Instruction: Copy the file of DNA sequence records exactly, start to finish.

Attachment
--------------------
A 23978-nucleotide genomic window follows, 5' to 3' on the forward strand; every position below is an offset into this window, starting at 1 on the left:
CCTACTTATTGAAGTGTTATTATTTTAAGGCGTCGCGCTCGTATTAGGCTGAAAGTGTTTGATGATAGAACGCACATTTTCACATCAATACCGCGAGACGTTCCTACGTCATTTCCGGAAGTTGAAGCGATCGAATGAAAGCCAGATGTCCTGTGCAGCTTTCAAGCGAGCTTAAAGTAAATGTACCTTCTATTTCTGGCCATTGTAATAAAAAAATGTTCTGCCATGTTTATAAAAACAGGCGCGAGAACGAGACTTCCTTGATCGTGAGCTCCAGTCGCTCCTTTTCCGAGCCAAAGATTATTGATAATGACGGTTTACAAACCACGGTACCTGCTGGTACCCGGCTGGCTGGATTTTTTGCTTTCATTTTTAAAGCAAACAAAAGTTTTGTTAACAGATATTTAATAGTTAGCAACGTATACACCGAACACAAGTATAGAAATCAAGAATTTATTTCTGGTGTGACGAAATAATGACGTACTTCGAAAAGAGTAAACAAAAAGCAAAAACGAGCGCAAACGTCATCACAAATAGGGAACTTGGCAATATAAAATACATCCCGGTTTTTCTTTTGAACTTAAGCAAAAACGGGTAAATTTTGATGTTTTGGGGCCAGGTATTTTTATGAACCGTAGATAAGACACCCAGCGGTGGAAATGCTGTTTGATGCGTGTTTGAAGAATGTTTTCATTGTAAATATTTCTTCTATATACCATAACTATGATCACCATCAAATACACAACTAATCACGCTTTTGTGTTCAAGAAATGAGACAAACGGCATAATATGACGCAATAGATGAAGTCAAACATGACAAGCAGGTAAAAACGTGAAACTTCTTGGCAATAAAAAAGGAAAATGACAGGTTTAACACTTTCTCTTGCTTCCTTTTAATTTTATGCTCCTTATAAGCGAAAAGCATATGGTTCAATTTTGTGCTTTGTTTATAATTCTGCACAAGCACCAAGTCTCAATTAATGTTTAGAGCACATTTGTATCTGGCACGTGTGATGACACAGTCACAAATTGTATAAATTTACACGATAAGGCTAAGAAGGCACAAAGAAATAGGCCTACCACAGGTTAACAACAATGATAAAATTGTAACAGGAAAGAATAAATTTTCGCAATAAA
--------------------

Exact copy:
A 23978-nucleotide genomic window follows, 5' to 3' on the forward strand; every position below is an offset into this window, starting at 1 on the left:
CCTACTTATTGAAGTGTTATTATTTTAAGGCGTCGCGCTCGTATTAGGCTGAAAGTGTTTGATGATAGAACGCACATTTTCACATCAATACCGCGAGACGTTCCTACGTCATTTCCGGAAGTTGAAGCGATCGAATGAAAGCCAGATGTCCTGTGCAGCTTTCAAGCGAGCTTAAAGTAAATGTACCTTCTATTTCTGGCCATTGTAATAAAAAAATGTTCTGCCATGTTTATAAAAACAGGCGCGAGAACGAGACTTCCTTGATCGTGAGCTCCAGTCGCTCCTTTTCCGAGCCAAAGATTATTGATAATGACGGTTTACAAACCACGGTACCTGCTGGTACCCGGCTGGCTGGATTTTTTGCTTTCATTTTTAAAGCAAACAAAAGTTTTGTTAACAGATATTTAATAGTTAGCAACGTATACACCGAACACAAGTATAGAAATCAAGAATTTATTTCTGGTGTGACGAAATAATGACGTACTTCGAAAAGAGTAAACAAAAAGCAAAAACGAGCGCAAACGTCATCACAAATAGGGAACTTGGCAATATAAAATACATCCCGGTTTTTCTTTTGAACTTAAGCAAAAACGGGTAAATTTTGATGTTTTGGGGCCAGGTATTTTTATGAACCGTAGATAAGACACCCAGCGGTGGAAATGCTGTTTGATGCGTGTTTGAAGAATGTTTTCATTGTAAATATTTCTTCTATATACCATAACTATGATCACCATCAAATACACAACTAATCACGCTTTTGTGTTCAAGAAATGAGACAAACGGCATAATATGACGCAATAGATGAAGTCAAACATGACAAGCAGGTAAAAACGTGAAACTTCTTGGCAATAAAAAAGGAAAATGACAGGTTTAACACTTTCTCTTGCTTCCTTTTAATTTTATGCTCCTTATAAGCGAAAAGCATATGGTTCAATTTTGTGCTTTGTTTATAATTCTGCACAAGCACCAAGTCTCAATTAATGTTTAGAGCACATTTGTATCTGGCACGTGTGATGACACAGTCACAAATTGTATAAATTTACACGATAAGGCTAAGAAGGCACAAAGAAATAGGCCTACCACAGGTTAACAACAATGATAAAATTGTAACAGGAAAGAATAAATTTTCGCAATAAA